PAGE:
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The Evolution of Building Commissioning with CUBE Box

I was first introduced to the startup and commissioning process when I was working as a controls design engineer fresh out of college and I didn’t know $#!+. 

We were commissioning fan-powered boxes, some of the simplest devices in an automation system.  The boxes had power, but there was no air blowing from the air handler.  I was there to learn from the two, yes two, control techs.  One tech manned a laptop and the other climbed up and down the ladder to the box handing in the ceiling.  Once plugged into the thermostat, each of the parameters for that box was manually entered using the laptop while the other waited.  Things like: application, address, min/max flows, etc were entered.  After that 10-minute startup process, the tech ran up the ladder and watched the damper move as the tech with the laptop commanded it.  They did the same for the electric heat listening for the relay closing. They repeated that process 10 more times in the four hours I was there, noting the boxes that failed in some aspect to work as expected.  That is less than 3 fan powered boxes per hour.  That was my introduction to startup and commissioning, and I remember thinking to myself, “Wow, this is really slow and inefficient.”

The reality is, that process was extremely inefficient even to 20-year-old standards and incomplete considering air was never blowing.

If we fast-forward 20 years, a lot has changed.  We can now take our design parameters and load them into all of the controllers in a project from one central location. That saves an enormous amount of time for startup, but much of the commissioning process hasn’t changed. 

Someone at a factory had to install and wire the controller to the box correctly, install a damper actuator properly and torque it down so it doesn’t slip.  After the boxes are hung in the ceiling, someone has to wire up the communications between the controllers correctly.  If polarity was switched, or they skipped one, it won’t talk.  Then an air balance contractor visits each box and controller to manually calibrate the airflow sensor.  Although we can do things faster today, the human factor leaves a lot of room for error.  Finally, after all the above is completed, the box and controller still need to be commissioned to verify that it works properly.

The reality is, many control contractors still commission systems in a similar manner to what I experienced 20 years ago.  We still see technicians (typically one now) visiting these controllers, commanding dampers and valves, and looking at air flows and temperatures to ensure that everything is working as designed.  That process can still take 10-15 minutes per box and is still subject to human error. Seeing that labor is the most expensive component in a controls project we need to find a way to make this process more accurate and less costly.

We are living in the world of analytics, AI, and machine learning and we are finally starting to see the commissioning process adopt those technologies.  The key to making this work is designing the system in a virtual engineering environment that understands how the system should work in the real world.  If you think this sounds like a form of digital twin, you’re right!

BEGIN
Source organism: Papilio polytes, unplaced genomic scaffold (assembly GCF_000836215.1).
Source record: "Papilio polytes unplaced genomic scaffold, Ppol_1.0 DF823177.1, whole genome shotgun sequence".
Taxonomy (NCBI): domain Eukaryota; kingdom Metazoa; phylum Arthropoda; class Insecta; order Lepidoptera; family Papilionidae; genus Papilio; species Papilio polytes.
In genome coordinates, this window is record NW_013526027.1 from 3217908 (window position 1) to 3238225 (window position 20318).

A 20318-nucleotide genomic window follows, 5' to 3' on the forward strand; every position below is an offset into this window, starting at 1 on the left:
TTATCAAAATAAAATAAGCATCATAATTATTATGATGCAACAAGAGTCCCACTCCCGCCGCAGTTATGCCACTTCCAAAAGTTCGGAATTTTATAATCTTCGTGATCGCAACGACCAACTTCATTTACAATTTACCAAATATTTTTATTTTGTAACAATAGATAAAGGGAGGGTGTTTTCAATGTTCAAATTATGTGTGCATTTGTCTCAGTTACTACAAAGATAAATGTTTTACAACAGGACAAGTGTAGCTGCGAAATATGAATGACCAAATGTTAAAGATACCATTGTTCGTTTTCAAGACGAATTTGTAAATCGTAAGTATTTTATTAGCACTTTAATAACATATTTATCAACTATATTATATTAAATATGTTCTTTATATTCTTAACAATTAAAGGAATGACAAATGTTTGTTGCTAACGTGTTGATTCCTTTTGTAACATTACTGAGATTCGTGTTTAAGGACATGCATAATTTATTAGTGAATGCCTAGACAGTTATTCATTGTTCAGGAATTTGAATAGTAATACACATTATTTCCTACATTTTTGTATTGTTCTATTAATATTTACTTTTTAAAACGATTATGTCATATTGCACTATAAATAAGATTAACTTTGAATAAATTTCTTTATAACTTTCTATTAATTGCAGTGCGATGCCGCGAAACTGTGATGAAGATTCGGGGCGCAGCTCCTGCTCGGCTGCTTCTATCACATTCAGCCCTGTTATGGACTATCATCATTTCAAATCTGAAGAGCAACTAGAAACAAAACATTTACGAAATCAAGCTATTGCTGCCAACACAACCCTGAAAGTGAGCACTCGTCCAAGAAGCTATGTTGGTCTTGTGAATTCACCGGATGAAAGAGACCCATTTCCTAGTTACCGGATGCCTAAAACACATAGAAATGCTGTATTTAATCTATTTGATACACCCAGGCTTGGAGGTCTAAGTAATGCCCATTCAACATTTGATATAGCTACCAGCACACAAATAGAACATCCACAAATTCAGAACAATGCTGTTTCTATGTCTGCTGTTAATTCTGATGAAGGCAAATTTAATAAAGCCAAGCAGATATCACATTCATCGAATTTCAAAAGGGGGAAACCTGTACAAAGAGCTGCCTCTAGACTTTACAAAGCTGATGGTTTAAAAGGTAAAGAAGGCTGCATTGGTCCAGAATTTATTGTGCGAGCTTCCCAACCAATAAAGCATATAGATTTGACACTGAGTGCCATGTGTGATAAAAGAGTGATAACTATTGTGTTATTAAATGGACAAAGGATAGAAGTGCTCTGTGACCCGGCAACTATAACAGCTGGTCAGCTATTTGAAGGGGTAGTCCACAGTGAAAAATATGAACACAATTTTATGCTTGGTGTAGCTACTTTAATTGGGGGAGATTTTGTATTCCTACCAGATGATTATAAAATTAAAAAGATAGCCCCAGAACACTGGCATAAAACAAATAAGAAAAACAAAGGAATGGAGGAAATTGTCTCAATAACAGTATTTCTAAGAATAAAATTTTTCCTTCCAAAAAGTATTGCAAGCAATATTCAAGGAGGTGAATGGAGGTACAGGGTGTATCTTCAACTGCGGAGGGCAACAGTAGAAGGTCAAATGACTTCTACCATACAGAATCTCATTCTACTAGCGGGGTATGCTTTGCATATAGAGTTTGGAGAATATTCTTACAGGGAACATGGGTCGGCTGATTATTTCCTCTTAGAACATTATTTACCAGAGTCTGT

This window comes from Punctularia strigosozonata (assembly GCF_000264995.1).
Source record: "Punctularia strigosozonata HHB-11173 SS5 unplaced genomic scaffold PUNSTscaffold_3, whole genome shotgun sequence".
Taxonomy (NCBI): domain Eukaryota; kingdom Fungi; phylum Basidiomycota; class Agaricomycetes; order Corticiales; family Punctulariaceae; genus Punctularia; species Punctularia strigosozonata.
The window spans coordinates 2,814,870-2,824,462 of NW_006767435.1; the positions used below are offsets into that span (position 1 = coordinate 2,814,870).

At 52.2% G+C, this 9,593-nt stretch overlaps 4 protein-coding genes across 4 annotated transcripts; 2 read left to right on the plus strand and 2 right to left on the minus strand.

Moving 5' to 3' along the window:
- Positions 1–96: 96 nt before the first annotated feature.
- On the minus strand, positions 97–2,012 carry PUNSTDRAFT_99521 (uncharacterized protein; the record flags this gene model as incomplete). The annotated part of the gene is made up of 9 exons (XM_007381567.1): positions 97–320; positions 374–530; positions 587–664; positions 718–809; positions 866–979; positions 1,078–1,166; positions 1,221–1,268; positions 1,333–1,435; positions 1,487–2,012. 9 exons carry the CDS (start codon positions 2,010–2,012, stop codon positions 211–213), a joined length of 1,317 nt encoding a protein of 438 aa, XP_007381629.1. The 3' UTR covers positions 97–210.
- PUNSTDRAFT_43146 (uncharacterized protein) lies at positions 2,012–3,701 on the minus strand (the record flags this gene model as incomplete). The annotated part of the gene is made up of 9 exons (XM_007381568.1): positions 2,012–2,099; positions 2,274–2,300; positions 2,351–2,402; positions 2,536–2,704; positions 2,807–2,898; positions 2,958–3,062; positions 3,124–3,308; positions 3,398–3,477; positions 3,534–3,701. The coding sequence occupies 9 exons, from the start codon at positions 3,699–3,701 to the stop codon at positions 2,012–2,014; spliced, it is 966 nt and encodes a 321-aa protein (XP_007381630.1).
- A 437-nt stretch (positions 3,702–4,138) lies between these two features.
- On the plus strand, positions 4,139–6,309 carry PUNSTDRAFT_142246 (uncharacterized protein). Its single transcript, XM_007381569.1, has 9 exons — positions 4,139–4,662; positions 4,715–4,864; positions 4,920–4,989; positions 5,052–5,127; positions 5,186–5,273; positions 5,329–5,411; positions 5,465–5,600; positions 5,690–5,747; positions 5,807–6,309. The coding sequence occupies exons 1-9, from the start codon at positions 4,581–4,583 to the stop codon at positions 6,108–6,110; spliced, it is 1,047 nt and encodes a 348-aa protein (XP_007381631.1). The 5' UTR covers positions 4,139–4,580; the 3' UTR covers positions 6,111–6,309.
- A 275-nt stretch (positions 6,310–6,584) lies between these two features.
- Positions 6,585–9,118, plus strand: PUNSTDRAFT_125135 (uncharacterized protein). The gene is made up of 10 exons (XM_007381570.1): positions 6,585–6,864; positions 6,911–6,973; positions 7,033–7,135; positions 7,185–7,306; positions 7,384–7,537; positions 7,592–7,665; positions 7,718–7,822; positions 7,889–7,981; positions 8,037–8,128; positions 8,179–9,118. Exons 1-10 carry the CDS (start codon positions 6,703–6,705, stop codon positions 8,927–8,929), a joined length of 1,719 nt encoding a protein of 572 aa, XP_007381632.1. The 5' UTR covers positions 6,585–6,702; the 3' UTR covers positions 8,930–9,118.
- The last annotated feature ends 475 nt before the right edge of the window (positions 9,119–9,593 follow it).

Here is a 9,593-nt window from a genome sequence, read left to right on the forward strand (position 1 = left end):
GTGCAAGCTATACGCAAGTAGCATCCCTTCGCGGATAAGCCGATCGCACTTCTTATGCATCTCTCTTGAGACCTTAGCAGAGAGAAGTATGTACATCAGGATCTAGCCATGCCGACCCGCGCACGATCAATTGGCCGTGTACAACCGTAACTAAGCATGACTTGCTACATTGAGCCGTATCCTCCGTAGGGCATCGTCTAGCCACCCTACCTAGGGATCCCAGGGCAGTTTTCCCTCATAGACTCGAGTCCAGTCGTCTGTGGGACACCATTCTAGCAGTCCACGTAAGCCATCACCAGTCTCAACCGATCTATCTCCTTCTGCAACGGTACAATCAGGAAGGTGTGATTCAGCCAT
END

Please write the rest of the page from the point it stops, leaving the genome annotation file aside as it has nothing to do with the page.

I’ve said before that a Digital Twin is more than just a virtual representation of data.  It also needs analytics/AI and a common way to communicate between the virtual and physical worlds.

I have recently worked with CUBE Box, a software platform by CUBE USA that does exactly that.  This technology compares the engineered system in its virtual environment to what it sees in the physical space during and after installation.

Immediately, there are multiple cost savings advantages using this software:

  1. Identify omitted or superfluous Devices:  Every controls job I’ve project managed had devices that were in the design that never got installed or additional devices that were installed that weren’t in the design.  Eventually, these get found after the building is occupied and there’s a hot/cold call.  Rather than an expensive warranty call, flagging these anomalies automatically lets someone address it early.
  2. Communication issues: Using this technology for commissioning will tell you right away which devices are not communicating.  It’s easy to ignore something that doesn’t show up at all.
  3. Field changes: Although device and point names should be followed based on the design documents, things change in the field.  Technology that can identify when a device is missing and pair it up with the same device with a new name makes resolving anomalies painless.
  4. Automated commissioning: Finally, using fault detection and analytics, this technology will determine what specific devices on certain boxes or systems need to visited by a person to resolve issues. No need to manually check every device because it has been interrogated and tested by the software to work as designed.  A punch list is managed in real-time and can be viewed by anyone involved in the project.

Once the project is completed, CUBEBox doesn’t take a back seat.  Days after a building is turned over to new owners, changes can be erroneously made in the automation system taking devices or systems out of their design parameters.  But, if you continuously commission, those problems will be identified immediately and can be corrected to bring the building and its systems back into design and keep them there. Visit the to learn more about this platform.

CUBE-USA creates software for controls contractors that supports their teams with estimating, labor forecasting, schedule management, CRM, and now automated building commissioning.

What are you commissioning stories and how do you see things like Digital Twin changing the way we design and interact with the built space?